Contents Blogs Introduction Fisher One Page Contacts Links



By Charles Rhodes, P.Eng., Ph. D. and Sensei Malcolm Fisher

Masahiko Tanaka was a karate competitor of major international reknown during the 1970s. In the early 1980s he became a leader in the JKA Instructor program. During the first decade of the 21st century he remained a phenomenal karateka in terms of technical execution.

In 1985 Masahiko Tanaka released a major (248 page) book titled Karate-Do Perfecting Kumite. The book contains numerous photographs of Masahiko Tanaka demonstrating kumite techniques along with Takenori Imura, Fujikiyo Omura and Malcolm Fisher. The original version of this book was in Japanese. It was later translated into German. In 2001 the book was slightly modified and translated from Japanese into English by Schlatt. On page 248 of the English version the book indicates that Malcolm Fisher (incorrectly spelled Fischer in the book) was born in Canada during May 1952 and as of 2001 was 5th dan.

Photographic images of Malcolm Fisher occur at least 151 times in this book. Malcolm Fishers clearly recognizable images are on pages: 43, 52, 53, 96, 97, 98, 99, 100, 101, 102, 103, 104, 105, 106, 107, 112, 113, 114, 115, 116, 117, 118, 119, 150, 151, 152,153, 204, 205, 206, 207, 208, 209 and 248 of the English language version. Most of the photographs appear to be still excerpts from high speed black and white movie film.

The inside front page of the English version of the book indicates:
Consignment by
Michael Gotzelmann
97922 Lauda-Konigshofen

Copyright c 2001 of the English version by
Erhard Gotzelmann
97922 Lauda-Konigshofen,

Malcolm Fisher was awarded his 4th dan and B Instructor Licence by Sensei Masatoshi Nakayama (1913 - 1987), in the presence of the senior JKA teachers from around the world, just prior to the 1st Shoto Cup in Tokyo in 1985. In February 1986 Masahiko Tanaka mailed Malcolm Fisher a recommendation letter confirming Malcolm Fisher's status as a JKA Instructor. Scanned images of that letter and its envelope are provided at the bottom of this web page.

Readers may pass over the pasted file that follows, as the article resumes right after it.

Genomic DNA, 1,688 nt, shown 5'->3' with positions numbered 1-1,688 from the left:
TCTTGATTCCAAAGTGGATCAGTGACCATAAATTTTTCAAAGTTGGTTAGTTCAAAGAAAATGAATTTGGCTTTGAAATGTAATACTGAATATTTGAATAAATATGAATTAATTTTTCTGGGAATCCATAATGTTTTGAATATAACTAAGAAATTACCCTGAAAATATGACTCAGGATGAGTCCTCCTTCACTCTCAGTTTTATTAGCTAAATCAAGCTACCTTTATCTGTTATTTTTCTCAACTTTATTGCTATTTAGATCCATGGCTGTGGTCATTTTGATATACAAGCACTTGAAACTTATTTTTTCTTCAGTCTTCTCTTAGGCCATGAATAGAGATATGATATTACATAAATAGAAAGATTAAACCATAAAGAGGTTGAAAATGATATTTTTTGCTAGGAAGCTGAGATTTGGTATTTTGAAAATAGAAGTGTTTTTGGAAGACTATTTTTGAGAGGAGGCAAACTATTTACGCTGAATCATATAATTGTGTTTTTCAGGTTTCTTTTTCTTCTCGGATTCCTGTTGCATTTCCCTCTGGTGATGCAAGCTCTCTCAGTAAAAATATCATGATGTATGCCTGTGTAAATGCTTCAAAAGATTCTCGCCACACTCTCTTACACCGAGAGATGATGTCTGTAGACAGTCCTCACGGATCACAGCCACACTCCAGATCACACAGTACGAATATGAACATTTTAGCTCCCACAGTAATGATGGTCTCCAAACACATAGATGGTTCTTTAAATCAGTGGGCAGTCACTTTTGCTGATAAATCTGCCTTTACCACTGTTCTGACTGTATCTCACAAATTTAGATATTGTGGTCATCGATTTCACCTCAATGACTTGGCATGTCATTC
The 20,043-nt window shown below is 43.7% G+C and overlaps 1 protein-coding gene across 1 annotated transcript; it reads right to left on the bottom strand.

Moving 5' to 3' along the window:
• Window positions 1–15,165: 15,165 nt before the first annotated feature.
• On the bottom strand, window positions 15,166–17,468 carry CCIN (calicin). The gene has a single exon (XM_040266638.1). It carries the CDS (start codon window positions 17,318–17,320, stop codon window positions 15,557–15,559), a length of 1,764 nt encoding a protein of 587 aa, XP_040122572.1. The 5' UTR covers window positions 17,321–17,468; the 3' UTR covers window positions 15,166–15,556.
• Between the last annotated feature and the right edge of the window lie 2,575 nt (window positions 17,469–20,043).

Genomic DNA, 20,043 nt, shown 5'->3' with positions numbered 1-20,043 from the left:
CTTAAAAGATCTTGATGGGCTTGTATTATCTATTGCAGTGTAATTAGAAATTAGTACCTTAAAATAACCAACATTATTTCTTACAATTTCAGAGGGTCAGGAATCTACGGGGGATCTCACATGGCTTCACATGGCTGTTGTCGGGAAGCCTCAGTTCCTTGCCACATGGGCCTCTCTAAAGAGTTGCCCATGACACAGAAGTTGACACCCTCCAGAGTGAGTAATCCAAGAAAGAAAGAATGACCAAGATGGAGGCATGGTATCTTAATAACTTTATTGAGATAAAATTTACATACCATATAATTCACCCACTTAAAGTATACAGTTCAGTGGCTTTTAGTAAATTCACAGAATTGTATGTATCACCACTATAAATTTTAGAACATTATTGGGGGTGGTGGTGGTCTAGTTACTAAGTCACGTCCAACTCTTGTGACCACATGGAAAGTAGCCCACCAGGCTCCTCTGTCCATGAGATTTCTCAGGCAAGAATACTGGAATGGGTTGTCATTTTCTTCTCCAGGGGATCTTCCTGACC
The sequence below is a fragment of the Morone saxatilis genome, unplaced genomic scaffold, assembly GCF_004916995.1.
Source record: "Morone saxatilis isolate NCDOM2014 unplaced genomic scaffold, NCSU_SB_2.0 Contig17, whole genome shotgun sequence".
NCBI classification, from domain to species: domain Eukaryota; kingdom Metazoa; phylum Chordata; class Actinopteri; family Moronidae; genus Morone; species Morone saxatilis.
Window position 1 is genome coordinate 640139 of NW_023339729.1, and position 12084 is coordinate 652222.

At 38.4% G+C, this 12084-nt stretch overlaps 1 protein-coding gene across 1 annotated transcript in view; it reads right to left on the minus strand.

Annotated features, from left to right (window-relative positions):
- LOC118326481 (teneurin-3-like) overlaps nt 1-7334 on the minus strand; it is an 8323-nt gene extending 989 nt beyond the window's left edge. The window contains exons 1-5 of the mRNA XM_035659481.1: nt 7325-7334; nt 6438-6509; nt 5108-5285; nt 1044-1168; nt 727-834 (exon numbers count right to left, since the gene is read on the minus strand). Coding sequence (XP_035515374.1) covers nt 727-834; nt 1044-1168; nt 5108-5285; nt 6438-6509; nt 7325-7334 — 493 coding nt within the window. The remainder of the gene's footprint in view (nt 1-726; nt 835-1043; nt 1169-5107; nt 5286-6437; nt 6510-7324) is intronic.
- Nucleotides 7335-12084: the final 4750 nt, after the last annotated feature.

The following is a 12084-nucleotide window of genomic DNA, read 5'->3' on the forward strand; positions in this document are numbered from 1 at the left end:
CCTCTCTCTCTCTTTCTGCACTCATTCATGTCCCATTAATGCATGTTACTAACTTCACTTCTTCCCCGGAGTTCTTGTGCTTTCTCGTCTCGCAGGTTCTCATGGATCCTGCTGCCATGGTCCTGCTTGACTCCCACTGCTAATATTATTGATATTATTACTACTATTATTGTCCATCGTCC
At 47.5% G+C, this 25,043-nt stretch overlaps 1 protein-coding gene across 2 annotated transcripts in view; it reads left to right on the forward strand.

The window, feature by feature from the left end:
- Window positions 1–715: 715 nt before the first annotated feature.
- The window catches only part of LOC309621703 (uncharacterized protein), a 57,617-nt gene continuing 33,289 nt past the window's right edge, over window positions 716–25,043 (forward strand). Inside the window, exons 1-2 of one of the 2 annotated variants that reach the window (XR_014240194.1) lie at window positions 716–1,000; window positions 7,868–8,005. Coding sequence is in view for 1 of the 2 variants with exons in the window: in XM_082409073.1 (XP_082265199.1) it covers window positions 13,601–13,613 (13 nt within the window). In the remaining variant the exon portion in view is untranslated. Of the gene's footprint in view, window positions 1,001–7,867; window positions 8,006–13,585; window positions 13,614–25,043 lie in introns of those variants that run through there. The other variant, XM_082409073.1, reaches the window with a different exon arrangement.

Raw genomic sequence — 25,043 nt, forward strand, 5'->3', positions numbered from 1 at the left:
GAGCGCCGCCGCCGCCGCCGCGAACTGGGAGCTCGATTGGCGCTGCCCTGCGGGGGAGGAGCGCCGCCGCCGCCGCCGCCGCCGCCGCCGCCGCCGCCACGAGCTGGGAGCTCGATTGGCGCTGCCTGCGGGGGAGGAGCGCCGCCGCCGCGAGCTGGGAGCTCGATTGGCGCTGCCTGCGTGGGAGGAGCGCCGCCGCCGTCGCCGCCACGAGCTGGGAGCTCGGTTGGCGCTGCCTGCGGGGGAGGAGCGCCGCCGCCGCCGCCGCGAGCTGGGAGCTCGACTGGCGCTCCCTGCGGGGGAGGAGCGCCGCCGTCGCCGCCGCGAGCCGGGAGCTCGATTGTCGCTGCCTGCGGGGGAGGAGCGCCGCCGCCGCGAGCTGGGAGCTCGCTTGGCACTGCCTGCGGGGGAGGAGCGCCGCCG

The problem is that in spite of both the book by Masahiko Tanaka, which indicates Malcolm Fishers dan rank in 2001, and the recommendation letter from Masahiko Tanaka in 1986, which confirms Malcolm Fisher's JKA Instructor status, Malcolm Fisher is not recognized on the JKA web site as a JKA Instructor Program graduate.

Masatoshi Nakayama wrote the Foreward to Masahiko Tanaka's book Karate-Do Perfecting Kumite. Refering to Masahiko Tanaka, Masatoshi Nakayama wrote in 1985:"Maybe from now on he will live life with the true meaning of Karate-Do." It appears from this English translation of the original Japanese that Nakayama was uncertain about Tanaka's character. The subsequent behavior of Masahiko Tanaka seems to confirm the existence of a character defect. Just because someone is superb at execution of physical karate techniques does not mean that he/she otherwise behaves in an exemplary manner.

Masahiko Tanaka should explain why as of April 2012 Malcolm Fisher's name does not appear on the JKA website as a graduate of the JKA Instructor Program. This is a paradox that only Masahiko Tanaka can answer. How does Masahiko Tanaka justify recognizing Malcolm Fishers dan rank and instructor status via his book and his letter but not recognizing Malcolm Fishers dan rank and instructor status on the JKA web site?

In North America, if a senior official of a major institution of higher learning tampered with records or otherwise refused to confirm the qualifications of one of the institutions graduates, there would likely be major litigation. However the JKA, over which Masahiko Tanaka is a senior official, has arbitrarily refused to recognize Malcolm Fisher's instructor status on the JKA web site. This arbitrary behavior has severely diminished international respect for the JKA.

Cumulative loss of international respect for the JKA has led to the JKA losing influence over world wide karate instruction, competition and grading standards. Senior JKA officials, including Masahiko Tanaka, have no one but themselves to blame for this situation.

One result of this loss of respect is that international karate competitions, which were once dominated by the JKA, are now primarily governed by the World Karate Federation (WKF).

This web page last updated May 6, 2012.

Contents Blogs Introduction Fisher One Page Contacts Links